100. Wenn Hitlers "Grundsätzlicher Befehl" strikt befolgt wurde, dann war das in der Persönlichen Adjutantur Hitlers. Es war immer nur zu erahnen, wenn sich etwas besonderes ereignet hatte oder sich ereignen sollte.' (Er war mein Chef, p. 48).
101. 'Hitler brauchte die Sekretärinnnen nur für einfach Diktate und dadurch war es ihnen nicht möglich, ein vollständiges Bild von dem Plan oder dem Erfolg eines Unternehmens zu erhalten. Diese Taktik entsprach Hitlers Grundsatz, nie jemanden etwas wissen zu lassen, was dieser nicht unbedingt wissen mußte. Jene aber, die unbedingt in eine Sache eingeweiht werden mußte, unterrichtet er erst, wenn der Zeitpunkt es unbedingt erfoderte.[...]Dieses Beispiel ist jedoch keine Ausnahme, denn alle Vorgänge spielten sich in ähnlich geheimsvoller Weise ab. Offentsichtlich hing dies damit zusammen, daß Hitler niemanden vollständiges Vertrauen schenkte. Ich hatte den Eindruck, daß Hitler dem einzelnen nur bis zu einem genau festgelegten Punkte traute, so weit es Umstände und Lage erforderten. Dieses allgemeine Mißtrauen Hitlers ging auf seinen ganzen Stab über und bewirkte eine allgemeine bedrückte Atmosphäre.' (Er war mein Chef, p. 268). Linge also spoke of the 'camouflage' [ Tarnung] surrounding the invasion of France (Linge, pp. 195-6).
102. 'Mit ebenso erstaunlicher Beherrschung konnte Hitler Geheimnisse bewahren. Er war überzeugt davon, daß ein jeder nur das zu wissen hat, was er unbedingt zur Ausübung seines Amtes brauchte. Oft sagte er: "Ein Geheimnis, das zwei wissen, ist kein Geheimnis mehr." Neimals hat er über seine geheimen Absichten und Pläne gesprochen und hat auch niemals eine Andeutung über eine bevorstehende Operation oder dergleichen gemacht.' (Er war mein Chef, p. 75).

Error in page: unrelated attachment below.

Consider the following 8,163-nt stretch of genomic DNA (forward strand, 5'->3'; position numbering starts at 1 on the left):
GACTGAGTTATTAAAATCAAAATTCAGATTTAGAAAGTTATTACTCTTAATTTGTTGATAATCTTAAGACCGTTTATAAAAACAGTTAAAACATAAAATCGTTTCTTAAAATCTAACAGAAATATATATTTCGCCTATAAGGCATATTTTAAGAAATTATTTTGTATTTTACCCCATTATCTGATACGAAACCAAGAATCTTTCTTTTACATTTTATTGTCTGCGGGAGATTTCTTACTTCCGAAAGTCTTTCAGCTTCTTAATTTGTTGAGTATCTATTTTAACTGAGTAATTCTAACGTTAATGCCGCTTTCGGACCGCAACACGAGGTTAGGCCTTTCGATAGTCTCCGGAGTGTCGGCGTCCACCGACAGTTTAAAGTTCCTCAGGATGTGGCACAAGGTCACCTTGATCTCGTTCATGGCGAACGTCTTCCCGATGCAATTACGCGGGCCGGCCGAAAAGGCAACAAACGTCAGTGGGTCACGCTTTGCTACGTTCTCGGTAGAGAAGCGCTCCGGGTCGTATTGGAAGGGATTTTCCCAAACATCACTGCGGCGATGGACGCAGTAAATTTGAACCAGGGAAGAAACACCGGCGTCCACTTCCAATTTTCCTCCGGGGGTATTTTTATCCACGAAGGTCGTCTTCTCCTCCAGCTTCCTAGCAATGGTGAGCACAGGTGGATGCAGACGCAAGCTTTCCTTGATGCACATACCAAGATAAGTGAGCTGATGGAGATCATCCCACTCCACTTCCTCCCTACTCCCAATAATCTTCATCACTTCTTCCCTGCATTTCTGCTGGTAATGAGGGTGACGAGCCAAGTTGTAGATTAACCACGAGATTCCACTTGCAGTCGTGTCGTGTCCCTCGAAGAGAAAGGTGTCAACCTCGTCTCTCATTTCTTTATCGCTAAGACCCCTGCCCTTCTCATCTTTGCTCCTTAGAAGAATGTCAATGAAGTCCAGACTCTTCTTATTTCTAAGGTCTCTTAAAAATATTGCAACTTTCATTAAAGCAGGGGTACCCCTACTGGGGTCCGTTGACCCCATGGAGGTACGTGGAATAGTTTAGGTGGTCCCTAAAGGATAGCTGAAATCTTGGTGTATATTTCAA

103. 'Da der biologische Antisemitismus einer der tragenden Aspekte des Nationalsozialismus war, was nicht nur jeder Deutsche spätestens zwischen 1933 und 1939 auf irgendeine Weise mit Gewißheit erfahren hatte, auch ohne Hitlers "Mein Kampf" oder der "Sturmer" gelesen zu haben, konnten derartige Hitler-Äußerungen am allerwenigsten bei uns Überraschung auslösen. Im Gegenteil. Über die Sondervollmachten Himmlers wußte auch ich, der eigentlich mehr hätte wissen müssen, im Detail so wenig wie die Militärs. Hitlers Fähigkeit, Geheimnissse konsequent zu wahren, war beispiellos. Niemand erfuhr mehr, als er in einer bestimmten Situation unbedingt erfahren mußte, und niemand war dabei ausgenommen: weder Bormann, Himmler und Göring noch Braun.' (Linge, pp. 186-187).
104. 'Wie viele andere glaubte ich aber damals daran, was als Grund für die nicht unbekannt bleibenden Juden-Deportationen in den Osten angegeben worden ist, daß man sie dort zum Arbeitseinsatz für Kriegeswichtige Aufgaben heranziehe. Dies erschien mir angesichts der zunehmenden Nutzung des in- und ausländischen Arbeitskräftepotentials als durchaus plausibel, und ich weiß nun erst, daß ich einer schrecklichen Täuschung unterlag. Es ist mir unbegreiflich, wie es gelingen konnte, diesen Massenmord mit dem undurchdringlichen Schleier des Geheimnisses zu umgeben. Da meine Familie, auch die Familie meiner Frau, keine jüdischen Freunde oder Bekannte hatte und wir während des Krieges in einer gewissen Isolation lebten, drang auf unmittelbaren Wegen davon nichts an unser Ohr, auch nicht über andere Verwandte, Freunde und Kamaraden. Der "Führerbefehl Nr. 1" von 1940 1941 tat hier seine Wirkung. In einem System wie der nationalsozialistischen Herrschaft mit einer vorzüglich funktionierenden Geheimpolizei, die auch vor dem Militär nicht halt machte, waren bestimmte Themen tabu, auch in unserem Kreise.' (von Below, p. 291).
105. Hitler's War, p. 327.
106. The five were Werner Koeppen [Rosenberg's representative in the Führerhauptquartier and also a recorder of Hitler's Table Talk (unpublished?)], Otto Günsche, Nicholaus von Below, Christa Schroeder, and Richard Schulze-Kossens. Dr. Koeppen said ' "I must doubt that he [Hitler] knew nothing"' Otto Günsche said: '"Of course, one must assume that he did know..."' Von Below said: '"According to reason, the assumption has to be that he knew".' Christa Schroeder said: '" That Hitler should not have known, is quite impossible".' Richard Schulze-Kossens said that he did not realise that Irving claimed in his book that Hitler didn't know: '"I thought it just says that Hitler didn't give the order for the extermination. One must of course conclude that he knew - I can't believe, knowing Himmler, that he would have acted off his own bat [...]".' (Document 500)
107. Hitler's War, p. 850.